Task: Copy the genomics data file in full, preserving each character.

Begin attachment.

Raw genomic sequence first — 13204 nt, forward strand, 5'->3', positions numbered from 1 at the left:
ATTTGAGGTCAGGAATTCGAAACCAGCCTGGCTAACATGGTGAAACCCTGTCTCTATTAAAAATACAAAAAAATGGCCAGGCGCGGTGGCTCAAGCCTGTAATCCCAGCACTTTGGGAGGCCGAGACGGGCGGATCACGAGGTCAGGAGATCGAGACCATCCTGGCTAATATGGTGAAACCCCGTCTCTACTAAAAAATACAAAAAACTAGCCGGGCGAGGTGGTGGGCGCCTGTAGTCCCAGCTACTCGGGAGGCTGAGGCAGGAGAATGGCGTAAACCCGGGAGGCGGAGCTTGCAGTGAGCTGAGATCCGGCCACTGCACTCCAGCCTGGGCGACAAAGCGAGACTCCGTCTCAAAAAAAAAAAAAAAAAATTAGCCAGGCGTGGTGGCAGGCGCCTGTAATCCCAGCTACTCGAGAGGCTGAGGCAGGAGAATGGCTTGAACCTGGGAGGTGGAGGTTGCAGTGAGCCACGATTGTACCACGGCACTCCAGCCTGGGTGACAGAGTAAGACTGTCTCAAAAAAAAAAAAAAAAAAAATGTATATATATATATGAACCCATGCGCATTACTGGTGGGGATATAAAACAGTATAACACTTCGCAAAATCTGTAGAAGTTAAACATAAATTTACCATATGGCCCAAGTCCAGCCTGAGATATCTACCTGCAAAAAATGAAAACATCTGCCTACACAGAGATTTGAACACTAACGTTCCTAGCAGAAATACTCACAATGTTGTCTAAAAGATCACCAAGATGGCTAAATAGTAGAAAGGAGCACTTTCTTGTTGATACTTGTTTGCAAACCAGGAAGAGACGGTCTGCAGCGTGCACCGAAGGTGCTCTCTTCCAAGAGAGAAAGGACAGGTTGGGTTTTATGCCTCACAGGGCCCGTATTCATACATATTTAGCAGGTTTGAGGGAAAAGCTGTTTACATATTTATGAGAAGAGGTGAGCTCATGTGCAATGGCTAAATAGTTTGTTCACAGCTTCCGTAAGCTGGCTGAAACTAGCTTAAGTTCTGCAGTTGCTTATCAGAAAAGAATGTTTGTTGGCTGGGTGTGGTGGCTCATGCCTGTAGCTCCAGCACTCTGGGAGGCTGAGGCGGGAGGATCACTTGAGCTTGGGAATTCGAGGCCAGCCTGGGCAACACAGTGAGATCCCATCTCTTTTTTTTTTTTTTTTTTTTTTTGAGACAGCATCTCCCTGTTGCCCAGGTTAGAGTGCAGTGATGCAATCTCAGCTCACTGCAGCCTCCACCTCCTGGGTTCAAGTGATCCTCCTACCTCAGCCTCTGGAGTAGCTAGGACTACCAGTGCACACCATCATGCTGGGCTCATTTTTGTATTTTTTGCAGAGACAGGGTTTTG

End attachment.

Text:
Raw genomic sequence first — 13204 nt, forward strand, 5'->3', positions numbered from 1 at the left:
ATTTGAGGTCAGGAATTCGAAACCAGCCTGGCTAACATGGTGAAACCCTGTCTCTATTAAAAATACAAAAAAATGGCCAGGCGCGGTGGCTCAAGCCTGTAATCCCAGCACTTTGGGAGGCCGAGACGGGCGGATCACGAGGTCAGGAGATCGAGACCATCCTGGCTAATATGGTGAAACCCCGTCTCTACTAAAAAATACAAAAAACTAGCCGGGCGAGGTGGTGGGCGCCTGTAGTCCCAGCTACTCGGGAGGCTGAGGCAGGAGAATGGCGTAAACCCGGGAGGCGGAGCTTGCAGTGAGCTGAGATCCGGCCACTGCACTCCAGCCTGGGCGACAAAGCGAGACTCCGTCTCAAAAAAAAAAAAAAAAAATTAGCCAGGCGTGGTGGCAGGCGCCTGTAATCCCAGCTACTCGAGAGGCTGAGGCAGGAGAATGGCTTGAACCTGGGAGGTGGAGGTTGCAGTGAGCCACGATTGTACCACGGCACTCCAGCCTGGGTGACAGAGTAAGACTGTCTCAAAAAAAAAAAAAAAAAAAATGTATATATATATATGAACCCATGCGCATTACTGGTGGGGATATAAAACAGTATAACACTTCGCAAAATCTGTAGAAGTTAAACATAAATTTACCATATGGCCCAAGTCCAGCCTGAGATATCTACCTGCAAAAAATGAAAACATCTGCCTACACAGAGATTTGAACACTAACGTTCCTAGCAGAAATACTCACAATGTTGTCTAAAAGATCACCAAGATGGCTAAATAGTAGAAAGGAGCACTTTCTTGTTGATACTTGTTTGCAAACCAGGAAGAGACGGTCTGCAGCGTGCACCGAAGGTGCTCTCTTCCAAGAGAGAAAGGACAGGTTGGGTTTTATGCCTCACAGGGCCCGTATTCATACATATTTAGCAGGTTTGAGGGAAAAGCTGTTTACATATTTATGAGAAGAGGTGAGCTCATGTGCAATGGCTAAATAGTTTGTTCACAGCTTCCGTAAGCTGGCTGAAACTAGCTTAAGTTCTGCAGTTGCTTATCAGAAAAGAATGTTTGTTGGCTGGGTGTGGTGGCTCATGCCTGTAGCTCCAGCACTCTGGGAGGCTGAGGCGGGAGGATCACTTGAGCTTGGGAATTCGAGGCCAGCCTGGGCAACACAGTGAGATCCCATCTCTTTTTTTTTTTTTTTTTTTTTTTGAGACAGCATCTCCCTGTTGCCCAGGTTAGAGTGCAGTGATGCAATCTCAGCTCACTGCAGCCTCCACCTCCTGGGTTCAAGTGATCCTCCTACCTCAGCCTCTGGAGTAGCTAGGACTACCAGTGCACACCATCATGCTGGGCTCATTTTTGTATTTTTTGCAGAGACAGGGTTTTG